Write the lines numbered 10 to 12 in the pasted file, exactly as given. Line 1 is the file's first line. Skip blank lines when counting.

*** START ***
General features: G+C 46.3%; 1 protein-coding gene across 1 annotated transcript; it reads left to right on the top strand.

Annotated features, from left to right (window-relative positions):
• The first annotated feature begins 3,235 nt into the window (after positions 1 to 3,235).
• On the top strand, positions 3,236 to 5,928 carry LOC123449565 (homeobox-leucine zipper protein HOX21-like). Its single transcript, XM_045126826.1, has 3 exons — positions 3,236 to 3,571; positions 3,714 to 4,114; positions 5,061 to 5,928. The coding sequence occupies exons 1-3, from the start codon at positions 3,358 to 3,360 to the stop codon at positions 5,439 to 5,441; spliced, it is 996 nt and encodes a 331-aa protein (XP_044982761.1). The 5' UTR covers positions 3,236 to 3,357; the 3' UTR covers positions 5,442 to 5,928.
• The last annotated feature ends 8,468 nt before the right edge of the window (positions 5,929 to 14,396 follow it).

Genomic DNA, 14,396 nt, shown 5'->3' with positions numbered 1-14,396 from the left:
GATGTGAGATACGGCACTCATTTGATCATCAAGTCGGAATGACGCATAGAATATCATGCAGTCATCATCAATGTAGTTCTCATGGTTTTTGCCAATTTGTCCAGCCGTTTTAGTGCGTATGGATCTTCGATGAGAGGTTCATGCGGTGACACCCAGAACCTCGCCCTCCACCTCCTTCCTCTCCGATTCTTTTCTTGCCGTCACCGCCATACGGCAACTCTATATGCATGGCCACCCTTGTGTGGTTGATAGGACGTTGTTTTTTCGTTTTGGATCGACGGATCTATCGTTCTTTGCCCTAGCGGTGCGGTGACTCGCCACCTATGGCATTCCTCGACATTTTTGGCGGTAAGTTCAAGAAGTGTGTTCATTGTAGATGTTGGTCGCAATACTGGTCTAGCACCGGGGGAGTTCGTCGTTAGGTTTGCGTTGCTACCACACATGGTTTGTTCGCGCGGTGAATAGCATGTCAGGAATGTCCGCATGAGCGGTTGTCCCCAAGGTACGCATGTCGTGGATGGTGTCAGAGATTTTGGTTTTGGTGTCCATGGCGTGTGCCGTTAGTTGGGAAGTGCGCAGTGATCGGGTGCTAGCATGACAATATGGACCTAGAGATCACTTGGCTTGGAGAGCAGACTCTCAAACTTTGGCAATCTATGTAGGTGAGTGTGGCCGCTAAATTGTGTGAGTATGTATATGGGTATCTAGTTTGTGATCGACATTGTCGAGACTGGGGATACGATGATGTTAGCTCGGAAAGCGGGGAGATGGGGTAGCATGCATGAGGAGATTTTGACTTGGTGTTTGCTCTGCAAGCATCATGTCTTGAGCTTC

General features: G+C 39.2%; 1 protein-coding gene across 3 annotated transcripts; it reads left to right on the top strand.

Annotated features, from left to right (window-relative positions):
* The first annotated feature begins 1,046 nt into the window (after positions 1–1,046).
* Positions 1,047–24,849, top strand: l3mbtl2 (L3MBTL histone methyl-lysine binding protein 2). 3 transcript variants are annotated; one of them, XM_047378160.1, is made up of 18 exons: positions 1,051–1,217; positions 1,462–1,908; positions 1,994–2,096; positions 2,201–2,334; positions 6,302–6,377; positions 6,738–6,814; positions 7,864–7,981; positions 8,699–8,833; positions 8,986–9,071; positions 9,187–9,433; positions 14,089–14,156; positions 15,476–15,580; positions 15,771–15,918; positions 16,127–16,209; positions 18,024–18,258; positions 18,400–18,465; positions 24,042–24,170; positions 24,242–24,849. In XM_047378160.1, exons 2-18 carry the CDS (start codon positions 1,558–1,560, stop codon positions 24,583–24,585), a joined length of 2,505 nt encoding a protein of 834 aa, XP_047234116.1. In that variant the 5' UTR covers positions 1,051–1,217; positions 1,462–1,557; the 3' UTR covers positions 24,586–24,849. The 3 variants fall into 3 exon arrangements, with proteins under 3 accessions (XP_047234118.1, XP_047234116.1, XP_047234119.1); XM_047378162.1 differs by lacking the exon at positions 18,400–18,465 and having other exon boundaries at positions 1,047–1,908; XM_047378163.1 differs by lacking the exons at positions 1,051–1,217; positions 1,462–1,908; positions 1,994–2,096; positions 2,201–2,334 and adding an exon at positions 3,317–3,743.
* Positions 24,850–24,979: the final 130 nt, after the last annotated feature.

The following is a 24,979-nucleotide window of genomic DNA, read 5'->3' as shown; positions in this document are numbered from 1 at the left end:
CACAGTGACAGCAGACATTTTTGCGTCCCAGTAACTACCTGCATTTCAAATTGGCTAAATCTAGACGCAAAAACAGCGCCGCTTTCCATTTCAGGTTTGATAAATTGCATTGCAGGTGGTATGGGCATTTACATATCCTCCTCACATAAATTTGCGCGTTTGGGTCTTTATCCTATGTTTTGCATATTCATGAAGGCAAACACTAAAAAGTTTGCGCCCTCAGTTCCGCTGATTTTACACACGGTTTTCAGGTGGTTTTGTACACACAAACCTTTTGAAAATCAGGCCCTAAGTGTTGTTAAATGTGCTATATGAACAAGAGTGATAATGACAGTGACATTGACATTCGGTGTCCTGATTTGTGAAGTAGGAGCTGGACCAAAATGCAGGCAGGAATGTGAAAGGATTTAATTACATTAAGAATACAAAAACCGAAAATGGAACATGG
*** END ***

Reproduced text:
* The first annotated feature begins 1,046 nt into the window (after positions 1–1,046).
* Positions 1,047–24,849, top strand: l3mbtl2 (L3MBTL histone methyl-lysine binding protein 2). 3 transcript variants are annotated; one of them, XM_047378160.1, is made up of 18 exons: positions 1,051–1,217; positions 1,462–1,908; positions 1,994–2,096; positions 2,201–2,334; positions 6,302–6,377; positions 6,738–6,814; positions 7,864–7,981; positions 8,699–8,833; positions 8,986–9,071; positions 9,187–9,433; positions 14,089–14,156; positions 15,476–15,580; positions 15,771–15,918; positions 16,127–16,209; positions 18,024–18,258; positions 18,400–18,465; positions 24,042–24,170; positions 24,242–24,849. In XM_047378160.1, exons 2-18 carry the CDS (start codon positions 1,558–1,560, stop codon positions 24,583–24,585), a joined length of 2,505 nt encoding a protein of 834 aa, XP_047234116.1. In that variant the 5' UTR covers positions 1,051–1,217; positions 1,462–1,557; the 3' UTR covers positions 24,586–24,849. The 3 variants fall into 3 exon arrangements, with proteins under 3 accessions (XP_047234118.1, XP_047234116.1, XP_047234119.1); XM_047378162.1 differs by lacking the exon at positions 18,400–18,465 and having other exon boundaries at positions 1,047–1,908; XM_047378163.1 differs by lacking the exons at positions 1,051–1,217; positions 1,462–1,908; positions 1,994–2,096; positions 2,201–2,334 and adding an exon at positions 3,317–3,743.
* Positions 24,850–24,979: the final 130 nt, after the last annotated feature.